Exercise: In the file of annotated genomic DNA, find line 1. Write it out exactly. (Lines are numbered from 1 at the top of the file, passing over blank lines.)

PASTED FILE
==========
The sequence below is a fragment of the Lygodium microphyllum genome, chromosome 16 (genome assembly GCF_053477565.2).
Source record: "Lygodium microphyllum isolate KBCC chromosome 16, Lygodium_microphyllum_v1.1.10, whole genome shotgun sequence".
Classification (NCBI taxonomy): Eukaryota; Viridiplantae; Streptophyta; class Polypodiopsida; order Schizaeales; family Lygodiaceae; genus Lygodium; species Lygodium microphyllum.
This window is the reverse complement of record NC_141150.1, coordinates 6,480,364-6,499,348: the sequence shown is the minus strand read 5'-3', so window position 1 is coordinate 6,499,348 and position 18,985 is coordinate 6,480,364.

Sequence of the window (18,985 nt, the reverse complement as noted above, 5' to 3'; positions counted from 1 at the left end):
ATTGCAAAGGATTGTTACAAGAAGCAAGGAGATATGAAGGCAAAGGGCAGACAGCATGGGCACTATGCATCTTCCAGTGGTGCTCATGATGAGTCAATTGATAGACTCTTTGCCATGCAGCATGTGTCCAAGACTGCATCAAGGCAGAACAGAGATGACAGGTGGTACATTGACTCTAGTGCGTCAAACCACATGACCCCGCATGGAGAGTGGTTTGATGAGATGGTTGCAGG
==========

The sequence below is a fragment of the Lygodium microphyllum genome, chromosome 16 (genome assembly GCF_053477565.2).